Pauline Bonaparte was the favourite sibling of her elder brother Napoleon, the twice emperor of France. Unlike many of her family, Pauline developed a reputation independently of her brother, creating a life-story which reads more like a salacious novel than a history.
Born: 20th Oct 1780 1780 in Ajaccio, Corsia
Married (Leclerc): 14th June 1797 in Mombello, Italy
Married (Borghese): 6th Nov 1803 in Mortefontaine, France
Died: 9 Jun 1825 in Florence, Italy
Born in 1780 to Marie-Letizia and Carlo Buonaparte, Pauline spent her early years in Ajaccio on Corsica where she received little in the way of formal education. At the age of thirteen she was involved in the Buonaparte's nighttime escape from their home, travelling with her mother and siblings to the French mainland, an episode which conveniently - but wholly arbitrarily - marks the start of her effect on the world.
Marriage to Victor Leclerc:
Pauline was a famous beauty before even her sixteenth birthday, attracting a legion of admirers and causing her mother and brothers concern. The young Paoletta initially wanted to marry Stanislas Fréron, but her family disagreed; he may have been in Napoleon's employ, but he was also a forty year old syphilitic with a legendary reputation for philandering. Another admirer, Colonel Victor Emmanuel Leclerc, became Pauline's first husband on June 14th 1797 at Napoleon's insistence: he had found them making love in a corner of Milan's Mombello Palace a few weeks before. Nevertheless, marriage proved little impediment to the young Pauline, whose string of lovers and unrestrained promiscuity only added to the allure of her famed looks. Many women throughout history have been slandered by their enemies in such a way, but Pauline Bonaparte was one of the few whose reputation was deserved.
Marriage to Camillo Borghese:
Leclerc was given command of an army in Haiti and Pauline sailed to join him in 1801, but he perished in 1802 and Pauline returned to France on New Years Day 1803. Historians have often puzzled over why Napoleon then declared a ten day period of mourning for Leclerc, a man he wasn't remotely close to. His sister was far less concerned, marrying her second husband within eight months, during the August of 1803. He was Prince Camillo Borghese, one of - if not the - richest men in Italy. Pauline's fidelity remained as absent as ever, once even prompting the Prince to place her under house arrest; it didn't work. Pauline also scandalised some sections of society when she commissioned two sculptures of herself from Florentine artist Canova: she'd posed almost wholly nude.
Pauline wasn't simply famous for her physical appetites, but also for her broader love of sensual and material pursuits: she brought masses of clothes, attended party after party and prompted vast amounts of gossip from France's upper classes. She acted in an impulsive and often childlike way, and it's not unfair to say she often seemed to inhabit a dreamlike world of her own. In contrast to her mother, Pauline exhibited little in the way of maternal instinct: when her only child by Leclerc - Dermide, born in 1798 - died aged 8, she was nowhere near his deathbed. The incident is notable because Napoleon worked to obscure the events, instead presenting Pauline in a more flattering, or at least imperial, light. Indeed, Napoleon produced plenty of propaganda aimed at defending her.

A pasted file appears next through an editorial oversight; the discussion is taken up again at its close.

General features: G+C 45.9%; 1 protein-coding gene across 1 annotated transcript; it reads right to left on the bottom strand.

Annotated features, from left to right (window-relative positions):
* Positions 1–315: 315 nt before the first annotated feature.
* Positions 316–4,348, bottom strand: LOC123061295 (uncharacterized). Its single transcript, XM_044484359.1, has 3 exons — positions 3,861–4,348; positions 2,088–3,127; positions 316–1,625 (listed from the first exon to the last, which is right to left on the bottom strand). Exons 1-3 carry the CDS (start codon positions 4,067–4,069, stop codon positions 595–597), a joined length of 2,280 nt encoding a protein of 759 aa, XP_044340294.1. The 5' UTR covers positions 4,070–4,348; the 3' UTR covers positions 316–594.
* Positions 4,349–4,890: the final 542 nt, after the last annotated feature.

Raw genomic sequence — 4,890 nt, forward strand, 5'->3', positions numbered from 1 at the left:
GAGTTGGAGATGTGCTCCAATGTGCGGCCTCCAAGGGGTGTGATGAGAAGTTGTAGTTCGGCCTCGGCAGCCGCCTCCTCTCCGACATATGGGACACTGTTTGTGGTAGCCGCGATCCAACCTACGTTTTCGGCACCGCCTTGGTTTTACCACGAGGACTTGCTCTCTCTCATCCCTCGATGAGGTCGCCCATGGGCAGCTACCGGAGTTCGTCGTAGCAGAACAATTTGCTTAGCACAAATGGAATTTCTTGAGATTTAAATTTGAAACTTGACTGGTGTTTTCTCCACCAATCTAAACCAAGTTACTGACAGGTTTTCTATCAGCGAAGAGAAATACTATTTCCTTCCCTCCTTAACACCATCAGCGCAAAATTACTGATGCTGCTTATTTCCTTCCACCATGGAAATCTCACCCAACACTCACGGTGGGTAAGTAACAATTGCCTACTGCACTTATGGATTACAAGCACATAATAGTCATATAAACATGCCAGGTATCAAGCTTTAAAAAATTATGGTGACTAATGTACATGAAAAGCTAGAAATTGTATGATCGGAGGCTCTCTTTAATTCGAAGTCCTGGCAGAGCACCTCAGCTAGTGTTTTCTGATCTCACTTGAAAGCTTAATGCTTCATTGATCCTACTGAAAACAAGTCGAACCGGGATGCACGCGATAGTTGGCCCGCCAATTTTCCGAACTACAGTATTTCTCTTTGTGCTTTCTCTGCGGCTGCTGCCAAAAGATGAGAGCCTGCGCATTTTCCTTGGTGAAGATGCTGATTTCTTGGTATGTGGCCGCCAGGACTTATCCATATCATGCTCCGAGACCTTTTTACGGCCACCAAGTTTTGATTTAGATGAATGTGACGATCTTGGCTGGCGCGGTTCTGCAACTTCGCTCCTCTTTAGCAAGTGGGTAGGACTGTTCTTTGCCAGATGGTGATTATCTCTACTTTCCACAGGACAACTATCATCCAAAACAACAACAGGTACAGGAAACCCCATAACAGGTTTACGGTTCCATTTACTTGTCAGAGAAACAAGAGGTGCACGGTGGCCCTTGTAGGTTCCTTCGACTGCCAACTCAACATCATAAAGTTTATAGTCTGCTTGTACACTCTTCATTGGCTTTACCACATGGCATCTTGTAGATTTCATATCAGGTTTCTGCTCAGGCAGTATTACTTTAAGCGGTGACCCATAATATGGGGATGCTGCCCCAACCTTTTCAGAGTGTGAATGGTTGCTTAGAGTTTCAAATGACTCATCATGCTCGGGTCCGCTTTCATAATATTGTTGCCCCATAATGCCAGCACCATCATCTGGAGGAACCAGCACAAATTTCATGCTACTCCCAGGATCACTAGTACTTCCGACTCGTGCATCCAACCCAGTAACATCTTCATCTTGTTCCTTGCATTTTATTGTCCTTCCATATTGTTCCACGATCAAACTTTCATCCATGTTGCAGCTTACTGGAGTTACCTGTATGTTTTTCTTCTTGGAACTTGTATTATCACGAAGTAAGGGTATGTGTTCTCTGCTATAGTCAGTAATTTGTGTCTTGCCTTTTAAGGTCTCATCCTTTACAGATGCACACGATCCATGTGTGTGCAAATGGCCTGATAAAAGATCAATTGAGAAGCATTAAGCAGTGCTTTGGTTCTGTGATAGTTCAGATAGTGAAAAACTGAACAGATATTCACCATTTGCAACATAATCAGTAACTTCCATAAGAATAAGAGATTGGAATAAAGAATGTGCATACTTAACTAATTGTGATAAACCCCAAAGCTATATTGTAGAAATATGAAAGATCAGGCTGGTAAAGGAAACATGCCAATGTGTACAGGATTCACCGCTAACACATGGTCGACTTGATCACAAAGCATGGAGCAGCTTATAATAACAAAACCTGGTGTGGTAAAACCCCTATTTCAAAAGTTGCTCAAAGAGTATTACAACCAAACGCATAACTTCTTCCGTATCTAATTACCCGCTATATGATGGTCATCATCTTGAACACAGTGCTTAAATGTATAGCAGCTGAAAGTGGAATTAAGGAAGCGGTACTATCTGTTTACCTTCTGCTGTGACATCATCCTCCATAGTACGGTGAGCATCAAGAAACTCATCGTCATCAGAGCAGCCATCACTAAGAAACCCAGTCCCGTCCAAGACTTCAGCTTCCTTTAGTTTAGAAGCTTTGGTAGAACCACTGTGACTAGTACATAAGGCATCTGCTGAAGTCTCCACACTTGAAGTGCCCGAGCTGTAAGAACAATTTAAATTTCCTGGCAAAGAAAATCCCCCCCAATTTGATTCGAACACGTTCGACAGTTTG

However, Pauline wasn't a political climber or a power-hungry schemer like others who surrounded Napoleon and, although she still received considerable gifts from him, the Emperor treated Pauline less lavishly than other siblings. Quite how much this has to do with her treatment of the Duchy of Guantalla, which Napoleon gifted to Pauline and she promptly sold to Parma for six million francs, is unclear; what's certain, is that this latter Bonaparte wasn't interested in ruling.
Hitherto unseen aspects of Pauline's character emerged after Napoleon's first abdication. She quickly and efficiently transformed her assets - which included a fabulous range of jewelry - into cash before travelling to stay with Napoleon on Elba; she was the only one of his siblings to even visit him. There, she spent money on improving her brother's lot, ran his 'court' and urged him to make a return to power. Such behaviour was in marked contrast to Napoleon's brothers whose actions are often deemed as treachery and betrayal.
After the 100 Days Pauline traveled to stay with her mother in Italy, before attempting to move into the Palazzo Borghese, family home of her husband; he promptly ended the marriage, and Pauline moved to a property she purchased with her personal wealth near Rome. By now she was suffering from a series of illnesses and, although she remained concerned about Napoleon, she was unable to visit him. True to character, she maintained a lifestyle of parties and lovers, but declined in health, dying of cancer in 1825, aged only 44. The details of her death make an interesting summary of her person: she died in her best dress, asked to be buried in the Borghese family chapel amongst popes - she had been reconciled with her husband towards the end - but also left bequests to every single member of her large family.
Father: Carlo Buonaparte (1746-85)
Mother: Marie-Letizia Bonaparte, née Romalino and Buonaparte (1750 - 1835)
Siblings: Joseph Bonaparte, originally Giuseppe Buonaparte (1768 - 1844)
Napoleon Bonaparte, originally Napoleone Buonaparte (1769 - 1821)
Lucien Bonaparte, originally Luciano Buonaparte (1775 - 1840)
Elisa Bacciochi, née Maria Anna Buonaparte/Bonaparte (1777 - 1820)
Louis Bonaparte, originally Luigi Buonaparte (1778 - 1846)
Caroline Murat, née Maria Annunziata Buonaparte/Bonaparte (1782 - 1839)
Jérôme Bonaparte, originally Girolamo Buonaparte (1784 - 1860)
Husbands: General Victor Emmanuel Leclerc (1772 - 1802)
Prince Camillo Borghese (1775 - 1832)
Children: Dermide Leclerc (1798 - 1806)